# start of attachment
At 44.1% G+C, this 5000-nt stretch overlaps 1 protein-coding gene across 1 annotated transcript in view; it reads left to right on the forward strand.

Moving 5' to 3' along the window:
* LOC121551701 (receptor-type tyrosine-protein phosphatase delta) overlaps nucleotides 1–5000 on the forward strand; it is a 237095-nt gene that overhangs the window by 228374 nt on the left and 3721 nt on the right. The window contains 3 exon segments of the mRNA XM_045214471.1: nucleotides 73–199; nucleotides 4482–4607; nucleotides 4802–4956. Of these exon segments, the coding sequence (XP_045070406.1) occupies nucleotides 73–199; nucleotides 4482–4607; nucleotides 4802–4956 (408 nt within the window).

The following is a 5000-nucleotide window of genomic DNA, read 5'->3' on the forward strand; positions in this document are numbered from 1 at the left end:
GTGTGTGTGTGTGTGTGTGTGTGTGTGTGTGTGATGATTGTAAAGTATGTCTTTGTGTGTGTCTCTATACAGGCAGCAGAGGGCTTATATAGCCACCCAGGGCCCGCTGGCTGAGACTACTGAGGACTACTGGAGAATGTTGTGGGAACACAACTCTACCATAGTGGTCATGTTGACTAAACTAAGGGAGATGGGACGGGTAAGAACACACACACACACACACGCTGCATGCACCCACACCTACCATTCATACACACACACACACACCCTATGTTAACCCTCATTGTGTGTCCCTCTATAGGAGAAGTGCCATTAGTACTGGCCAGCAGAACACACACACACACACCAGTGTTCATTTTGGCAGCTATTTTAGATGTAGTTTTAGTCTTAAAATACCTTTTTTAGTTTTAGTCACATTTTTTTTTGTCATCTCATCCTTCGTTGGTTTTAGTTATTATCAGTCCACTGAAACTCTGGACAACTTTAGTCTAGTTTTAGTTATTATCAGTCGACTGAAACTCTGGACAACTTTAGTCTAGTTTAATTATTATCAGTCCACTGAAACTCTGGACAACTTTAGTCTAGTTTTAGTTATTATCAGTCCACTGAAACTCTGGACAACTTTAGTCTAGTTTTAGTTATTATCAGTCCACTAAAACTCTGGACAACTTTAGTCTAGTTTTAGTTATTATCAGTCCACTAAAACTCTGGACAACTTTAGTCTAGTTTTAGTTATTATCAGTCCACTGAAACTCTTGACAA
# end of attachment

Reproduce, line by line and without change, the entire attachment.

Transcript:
At 44.1% G+C, this 5000-nt stretch overlaps 1 protein-coding gene across 1 annotated transcript in view; it reads left to right on the forward strand.

Moving 5' to 3' along the window:
* LOC121551701 (receptor-type tyrosine-protein phosphatase delta) overlaps nucleotides 1–5000 on the forward strand; it is a 237095-nt gene that overhangs the window by 228374 nt on the left and 3721 nt on the right. The window contains 3 exon segments of the mRNA XM_045214471.1: nucleotides 73–199; nucleotides 4482–4607; nucleotides 4802–4956. Of these exon segments, the coding sequence (XP_045070406.1) occupies nucleotides 73–199; nucleotides 4482–4607; nucleotides 4802–4956 (408 nt within the window).

The following is a 5000-nucleotide window of genomic DNA, read 5'->3' on the forward strand; positions in this document are numbered from 1 at the left end:
GTGTGTGTGTGTGTGTGTGTGTGTGTGTGTGTGATGATTGTAAAGTATGTCTTTGTGTGTGTCTCTATACAGGCAGCAGAGGGCTTATATAGCCACCCAGGGCCCGCTGGCTGAGACTACTGAGGACTACTGGAGAATGTTGTGGGAACACAACTCTACCATAGTGGTCATGTTGACTAAACTAAGGGAGATGGGACGGGTAAGAACACACACACACACACACGCTGCATGCACCCACACCTACCATTCATACACACACACACACACCCTATGTTAACCCTCATTGTGTGTCCCTCTATAGGAGAAGTGCCATTAGTACTGGCCAGCAGAACACACACACACACACCAGTGTTCATTTTGGCAGCTATTTTAGATGTAGTTTTAGTCTTAAAATACCTTTTTTAGTTTTAGTCACATTTTTTTTTGTCATCTCATCCTTCGTTGGTTTTAGTTATTATCAGTCCACTGAAACTCTGGACAACTTTAGTCTAGTTTTAGTTATTATCAGTCGACTGAAACTCTGGACAACTTTAGTCTAGTTTAATTATTATCAGTCCACTGAAACTCTGGACAACTTTAGTCTAGTTTTAGTTATTATCAGTCCACTGAAACTCTGGACAACTTTAGTCTAGTTTTAGTTATTATCAGTCCACTAAAACTCTGGACAACTTTAGTCTAGTTTTAGTTATTATCAGTCCACTAAAACTCTGGACAACTTTAGTCTAGTTTTAGTTATTATCAGTCCACTGAAACTCTTGACAA